Trader Pushes Back on SEC's Insider Liability Theory

Stay up-to-date with the latest developments in securities law through access to both news and all statutes and regulations. Find relevant corporate filings through a searchable EDGAR database. And...

By Rob Tricchinelli

Feb. 17 — A former Wells Fargo trader hit back at the Securities and Exchange Commission over its interpretation of recent insider trading cases, in an attempt to fend off an internal appeal of an administrative law judge's dismissal of the case against him.

The SEC's Enforcement Division alleged that respondent Joseph Ruggieri traded on tips from coworker Gregory Bolan Jr., but the ALJ dismissed allegations against Ruggieri and the division appealed.

In response, Ruggieri countered that the SEC hadn't proved he shared a “meaningfully close personal benefit” with Bolan to satisfy United States v. Newman requirements for insider-trading liability, according to a document obtained Feb. 17 by Bloomberg BNA.


ALJ Jason Patil dismissed the in-house action in September, a decision the enforcement division has appealed to the commission as it wrangles with the consequences of the U.S. Court of Appeals for the Second Circuit's Newman decision.

Patil held that the agency couldn't prove Bolan, who allegedly gave Ruggieri inside information, received a personal benefit for passing it along.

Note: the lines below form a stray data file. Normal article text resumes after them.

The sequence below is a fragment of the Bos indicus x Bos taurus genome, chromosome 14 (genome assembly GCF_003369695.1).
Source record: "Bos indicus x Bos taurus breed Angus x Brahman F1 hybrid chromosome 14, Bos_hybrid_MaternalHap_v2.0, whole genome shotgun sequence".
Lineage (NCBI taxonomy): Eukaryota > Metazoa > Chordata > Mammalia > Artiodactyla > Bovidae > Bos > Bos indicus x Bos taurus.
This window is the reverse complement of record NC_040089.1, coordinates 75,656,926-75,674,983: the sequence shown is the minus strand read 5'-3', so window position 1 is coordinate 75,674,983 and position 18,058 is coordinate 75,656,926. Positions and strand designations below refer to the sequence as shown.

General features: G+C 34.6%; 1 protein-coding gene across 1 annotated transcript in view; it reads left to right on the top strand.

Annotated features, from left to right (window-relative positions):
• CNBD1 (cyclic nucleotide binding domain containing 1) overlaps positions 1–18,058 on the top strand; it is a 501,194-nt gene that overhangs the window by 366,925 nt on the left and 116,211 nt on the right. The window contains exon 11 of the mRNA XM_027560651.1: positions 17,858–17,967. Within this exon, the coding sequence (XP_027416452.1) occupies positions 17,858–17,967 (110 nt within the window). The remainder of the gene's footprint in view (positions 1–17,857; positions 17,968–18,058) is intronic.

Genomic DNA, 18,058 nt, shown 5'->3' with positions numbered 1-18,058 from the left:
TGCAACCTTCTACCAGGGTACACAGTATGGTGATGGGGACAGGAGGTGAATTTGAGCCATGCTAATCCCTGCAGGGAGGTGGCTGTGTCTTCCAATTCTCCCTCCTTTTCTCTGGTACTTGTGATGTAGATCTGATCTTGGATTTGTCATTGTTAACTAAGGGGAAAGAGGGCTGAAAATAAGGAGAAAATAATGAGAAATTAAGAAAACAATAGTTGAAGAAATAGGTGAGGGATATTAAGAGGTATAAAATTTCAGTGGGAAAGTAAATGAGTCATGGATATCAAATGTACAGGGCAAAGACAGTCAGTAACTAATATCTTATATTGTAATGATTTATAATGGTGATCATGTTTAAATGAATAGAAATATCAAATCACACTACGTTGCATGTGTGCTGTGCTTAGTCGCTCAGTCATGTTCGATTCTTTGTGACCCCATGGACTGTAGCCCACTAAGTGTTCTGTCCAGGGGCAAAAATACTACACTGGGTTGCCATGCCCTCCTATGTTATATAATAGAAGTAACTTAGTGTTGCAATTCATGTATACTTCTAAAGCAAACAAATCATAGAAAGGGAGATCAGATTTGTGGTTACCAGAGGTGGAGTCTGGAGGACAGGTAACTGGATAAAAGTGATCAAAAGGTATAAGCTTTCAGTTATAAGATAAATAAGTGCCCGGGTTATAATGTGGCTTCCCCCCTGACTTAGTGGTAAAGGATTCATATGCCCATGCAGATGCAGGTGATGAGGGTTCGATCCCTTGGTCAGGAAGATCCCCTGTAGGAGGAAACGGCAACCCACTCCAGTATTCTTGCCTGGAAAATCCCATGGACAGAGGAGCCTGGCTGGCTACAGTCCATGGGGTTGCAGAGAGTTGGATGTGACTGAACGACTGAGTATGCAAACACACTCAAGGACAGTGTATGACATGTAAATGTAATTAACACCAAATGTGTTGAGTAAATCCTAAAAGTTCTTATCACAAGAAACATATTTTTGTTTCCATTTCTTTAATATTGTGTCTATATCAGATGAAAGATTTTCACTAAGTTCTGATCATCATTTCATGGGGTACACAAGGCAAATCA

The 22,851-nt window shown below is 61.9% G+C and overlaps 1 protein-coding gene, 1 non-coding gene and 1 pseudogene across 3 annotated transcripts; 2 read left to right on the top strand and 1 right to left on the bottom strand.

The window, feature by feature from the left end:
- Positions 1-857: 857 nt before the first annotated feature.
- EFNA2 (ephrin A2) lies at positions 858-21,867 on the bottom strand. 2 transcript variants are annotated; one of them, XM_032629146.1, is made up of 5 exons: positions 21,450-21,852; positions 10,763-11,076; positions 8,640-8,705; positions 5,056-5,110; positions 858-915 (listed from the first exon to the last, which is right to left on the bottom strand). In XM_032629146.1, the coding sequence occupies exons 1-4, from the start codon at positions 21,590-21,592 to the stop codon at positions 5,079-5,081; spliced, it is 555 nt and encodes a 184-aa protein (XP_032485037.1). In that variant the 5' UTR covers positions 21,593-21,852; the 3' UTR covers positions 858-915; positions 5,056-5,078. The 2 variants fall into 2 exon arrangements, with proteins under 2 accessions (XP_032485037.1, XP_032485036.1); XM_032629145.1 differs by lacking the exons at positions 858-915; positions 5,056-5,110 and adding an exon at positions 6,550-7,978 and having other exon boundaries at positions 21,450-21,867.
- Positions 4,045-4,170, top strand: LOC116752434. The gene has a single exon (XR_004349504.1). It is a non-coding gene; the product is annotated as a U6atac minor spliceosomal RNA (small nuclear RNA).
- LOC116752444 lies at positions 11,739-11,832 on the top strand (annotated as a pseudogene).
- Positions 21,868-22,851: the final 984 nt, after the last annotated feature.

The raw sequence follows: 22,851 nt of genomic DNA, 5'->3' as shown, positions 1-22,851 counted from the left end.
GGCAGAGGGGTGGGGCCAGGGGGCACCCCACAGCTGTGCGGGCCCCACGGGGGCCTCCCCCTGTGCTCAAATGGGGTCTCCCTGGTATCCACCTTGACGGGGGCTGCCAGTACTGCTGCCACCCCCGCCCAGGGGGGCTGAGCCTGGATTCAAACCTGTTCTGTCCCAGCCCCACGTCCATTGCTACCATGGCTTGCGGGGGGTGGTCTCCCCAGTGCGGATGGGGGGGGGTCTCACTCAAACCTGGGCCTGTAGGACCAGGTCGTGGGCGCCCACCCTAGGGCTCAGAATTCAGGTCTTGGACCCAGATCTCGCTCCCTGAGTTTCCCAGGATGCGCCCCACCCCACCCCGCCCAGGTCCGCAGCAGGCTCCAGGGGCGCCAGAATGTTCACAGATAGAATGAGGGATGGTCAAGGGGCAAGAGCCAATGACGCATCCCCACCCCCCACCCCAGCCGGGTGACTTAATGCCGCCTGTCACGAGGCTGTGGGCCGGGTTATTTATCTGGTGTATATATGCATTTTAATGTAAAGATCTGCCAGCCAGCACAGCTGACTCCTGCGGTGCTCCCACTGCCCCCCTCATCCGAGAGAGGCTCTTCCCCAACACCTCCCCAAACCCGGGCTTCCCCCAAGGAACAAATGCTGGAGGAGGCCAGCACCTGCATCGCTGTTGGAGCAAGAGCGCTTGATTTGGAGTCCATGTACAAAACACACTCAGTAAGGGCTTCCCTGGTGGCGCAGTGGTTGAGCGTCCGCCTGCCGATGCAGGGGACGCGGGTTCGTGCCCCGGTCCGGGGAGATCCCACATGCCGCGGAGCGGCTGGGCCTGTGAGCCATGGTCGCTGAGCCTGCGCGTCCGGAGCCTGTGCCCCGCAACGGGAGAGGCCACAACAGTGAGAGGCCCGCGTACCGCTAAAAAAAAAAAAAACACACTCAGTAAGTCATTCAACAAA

‘No Evidence.'

In its internal appeal, the Enforcement Division argued that the two men's relationship was close enough to satisfy Newman because of the strong implication of a personal benefit.

Ruggieri countered by calling the SEC's “theory of personal benefit” an “absurdity” in his Feb. 10 brief.

He said that implication couldn't create a meaningfully close personal relationship even though Ruggieri was Bolan's superior at Wells Fargo.

“Ruggieri's positive feedback had a negligible impact on Bolan's bonus, and the undisputed evidence was that Bolan would have been promoted regardless of any feedback from the trading desk, let alone from Ruggieri directly,” he argued in a brief not yet posted to the SEC's website. “Finally, there was no evidence that Bolan intended to benefit Ruggieri by gifting him with inside information.”


Ruggieri also asked the commission to overturn the ALJ's findings of fact that the information passed from Bolan to Ruggieri was even a “tip.”

Bolan previously settled related allegations by the SEC.

Ruggieri is represented by Serpe Ryan LLP in New York.

To contact the reporter on this story: Rob Tricchinelli in Washington at

To contact the editor responsible for this story: Phyllis Diamond at

Request Securities & Capital Markets on Bloomberg Law